India’s quest for glory begins in Orange City
After a decade or more of Australian dominance, this series, beginning today, is the start of the battle for the future, reports Kadambari Murali Wade.cricket Updated: Feb 06, 2010 00:44 IST
After a decade or more of Australian dominance, this series, beginning today, is the start of the battle for the future.
India: Gautam Gambhir, Virender Sehwag, Murali Vijay, Sachin Tendulkar, VVS Laxman/Rohit Sharma, S. Badrinath, MS Dhoni (Capt-wk), Harbhajan Singh, Zaheer Khan, Amit Mishra/Pragyan Ojha, Ishant Sharma.
South Africa:Graeme Smith (capt), Ashwell Prince, Hashim Amla, Jacques Kallis, AB de Villiers, JP Duminy, Mark Boucher (w-k), Paul Harris, Morne Morkel, Dale Steyn, Wayne Parnell.
Flat, slowish, low bounce, somewhat dry, regular Indian wicket that is expected to take turn from Day 3. Both skippers think reverse swing will play a pivotal role in the game.
There were brief showers on Thursday but Friday was clear and cool. Saturday is expected to be cloudy in part, but the forecast doesn't predict a washout. Temperatures are expected to be in the low 30s.
(Live on Neo Sports at 9.30 am)
It has all the elements of a delicious contest. South Africa's as-yet raw pace pairing of Dale Steyn and Morne Morkel are up against the world's best opening partnership in Virender Sehwag and Gautam Gambhir. The talented combine of AB de Villiers, Ashwell Prince and Hashim Amla, representing the united colours of South Africa, are warily waiting to battle India's tweakers in what Proteas spinner Paul Harris dubbed, “the Mecca for spinners.”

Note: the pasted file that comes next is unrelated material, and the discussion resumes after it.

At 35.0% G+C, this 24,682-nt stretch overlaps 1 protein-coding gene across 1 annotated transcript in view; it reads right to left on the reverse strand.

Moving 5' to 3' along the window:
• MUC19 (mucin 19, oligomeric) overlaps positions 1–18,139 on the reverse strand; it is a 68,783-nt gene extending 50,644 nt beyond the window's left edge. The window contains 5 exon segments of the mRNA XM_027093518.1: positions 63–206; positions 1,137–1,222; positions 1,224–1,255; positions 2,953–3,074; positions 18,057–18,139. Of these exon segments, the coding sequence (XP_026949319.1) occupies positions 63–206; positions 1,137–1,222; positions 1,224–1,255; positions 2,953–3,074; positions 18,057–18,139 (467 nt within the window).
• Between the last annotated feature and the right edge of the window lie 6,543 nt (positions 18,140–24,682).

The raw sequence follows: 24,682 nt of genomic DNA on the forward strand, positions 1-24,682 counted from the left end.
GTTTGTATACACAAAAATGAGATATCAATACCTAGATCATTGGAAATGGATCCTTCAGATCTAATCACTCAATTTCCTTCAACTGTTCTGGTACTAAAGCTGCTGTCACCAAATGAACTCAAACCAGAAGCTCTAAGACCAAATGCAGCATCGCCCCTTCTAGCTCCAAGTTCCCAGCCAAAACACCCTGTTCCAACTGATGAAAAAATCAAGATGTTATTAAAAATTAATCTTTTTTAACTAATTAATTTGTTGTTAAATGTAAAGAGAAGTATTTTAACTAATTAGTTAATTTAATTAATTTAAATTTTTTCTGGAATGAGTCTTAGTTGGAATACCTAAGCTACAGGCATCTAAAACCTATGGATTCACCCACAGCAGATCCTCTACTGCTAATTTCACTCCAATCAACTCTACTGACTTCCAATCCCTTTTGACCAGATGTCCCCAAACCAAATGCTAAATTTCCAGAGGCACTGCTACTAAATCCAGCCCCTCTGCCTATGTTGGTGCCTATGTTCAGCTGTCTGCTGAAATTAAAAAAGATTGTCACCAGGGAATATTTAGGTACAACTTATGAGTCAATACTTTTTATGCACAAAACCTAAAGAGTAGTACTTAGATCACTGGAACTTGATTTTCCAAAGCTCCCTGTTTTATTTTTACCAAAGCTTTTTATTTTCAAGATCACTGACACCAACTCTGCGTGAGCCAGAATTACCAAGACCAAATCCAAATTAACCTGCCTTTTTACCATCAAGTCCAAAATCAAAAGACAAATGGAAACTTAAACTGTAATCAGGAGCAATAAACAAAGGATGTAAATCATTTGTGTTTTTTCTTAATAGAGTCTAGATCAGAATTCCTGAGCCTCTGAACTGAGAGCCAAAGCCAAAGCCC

Add two warhorses, Zaheer Khan and Mark Boucher; and two legends — Sachin Tendulkar and Jacques Kallis. Finally, throw in two fascinating, powerful young leaders in Graeme Smith and MS Dhoni, swaggering into battle like gladiators of old.
Even though “Dravid will be missed”, as Dhoni put it, and VVS Laxman is iffy, there are enough ingredients in here to stir up a sporting Molotov cocktail. So why then, is it all so low-key? Less than 24 hours before the fight for No. 1 begins, there are no mind-games, no calls to arms, no macho predictions of glory. It's all very civilised. Even, dare one say it, somewhat friendly and subdued.
Perhaps it's because we're all a bit jaded by the breathless pace of international cricket and this just happens to be one of those down times. Perhaps it's because of the disappointing lack of local interest in what could be a dramatic, top-level contest — after all, in all serious theatre, atmosphere is a must.
Or perhaps it's just the way we Indians perceive the South African team — as a chillingly efficient machine, programmed to perform a certain way. But then, so are the Aussies. Then why is it that we don't look forward to beating the Proteas — at the moment rated as good as, or better than, the men from Oz --- with as much relish as we would a chance to dent Ponting's pride?
We want to beat the South Africans, that is certain. But we don't particularly want to beat them into brainless, bloody submission and then dance violently on the remnants of their collective pride. That's the difference. The answer, perhaps, lies in a last, almost-in-passing comment Smith made on Friday. “We've got everything to gain on this tour and India have everything to lose.” True enough. At the moment, they are the challengers, not India.
Despite their efficiency and undoubtedly great record at home and abroad, despite their coming close to beating India in a home series two years ago — India were saved by a Kanpur pitch Dale Steyn dubbed a 'bunsen-burner' — the Proteas somehow, have never seemed invincible — unlike the Aussies.
There's a hint of vulnerability about the South African strut, a slight insecurity that an Australian would never have shown, which gives us pause that they are more human, that the battle will be more on equal terms. However, India can't afford it to be. If India want to dominate the decade ahead like Australia did the one gone by, it all starts Saturday.
And while the eve has been quiet, perhaps the game itself will stir our souls.